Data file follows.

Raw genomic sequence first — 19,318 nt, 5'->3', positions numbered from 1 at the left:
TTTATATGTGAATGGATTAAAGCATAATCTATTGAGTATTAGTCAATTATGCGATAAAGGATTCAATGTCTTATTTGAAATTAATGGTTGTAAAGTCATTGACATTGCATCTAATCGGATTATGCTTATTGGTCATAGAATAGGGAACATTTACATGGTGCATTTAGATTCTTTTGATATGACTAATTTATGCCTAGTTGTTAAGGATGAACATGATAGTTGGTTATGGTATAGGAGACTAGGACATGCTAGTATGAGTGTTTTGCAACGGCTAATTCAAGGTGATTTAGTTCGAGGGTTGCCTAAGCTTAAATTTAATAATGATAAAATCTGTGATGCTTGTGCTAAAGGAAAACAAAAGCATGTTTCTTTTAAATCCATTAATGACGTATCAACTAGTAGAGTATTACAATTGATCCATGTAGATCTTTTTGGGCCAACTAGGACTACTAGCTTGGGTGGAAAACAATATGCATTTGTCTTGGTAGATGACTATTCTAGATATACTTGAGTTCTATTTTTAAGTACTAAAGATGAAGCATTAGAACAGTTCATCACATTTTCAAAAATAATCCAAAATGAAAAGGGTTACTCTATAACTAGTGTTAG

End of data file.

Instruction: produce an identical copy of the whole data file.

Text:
Raw genomic sequence first — 19,318 nt, 5'->3', positions numbered from 1 at the left:
TTTATATGTGAATGGATTAAAGCATAATCTATTGAGTATTAGTCAATTATGCGATAAAGGATTCAATGTCTTATTTGAAATTAATGGTTGTAAAGTCATTGACATTGCATCTAATCGGATTATGCTTATTGGTCATAGAATAGGGAACATTTACATGGTGCATTTAGATTCTTTTGATATGACTAATTTATGCCTAGTTGTTAAGGATGAACATGATAGTTGGTTATGGTATAGGAGACTAGGACATGCTAGTATGAGTGTTTTGCAACGGCTAATTCAAGGTGATTTAGTTCGAGGGTTGCCTAAGCTTAAATTTAATAATGATAAAATCTGTGATGCTTGTGCTAAAGGAAAACAAAAGCATGTTTCTTTTAAATCCATTAATGACGTATCAACTAGTAGAGTATTACAATTGATCCATGTAGATCTTTTTGGGCCAACTAGGACTACTAGCTTGGGTGGAAAACAATATGCATTTGTCTTGGTAGATGACTATTCTAGATATACTTGAGTTCTATTTTTAAGTACTAAAGATGAAGCATTAGAACAGTTCATCACATTTTCAAAAATAATCCAAAATGAAAAGGGTTACTCTATAACTAGTGTTAG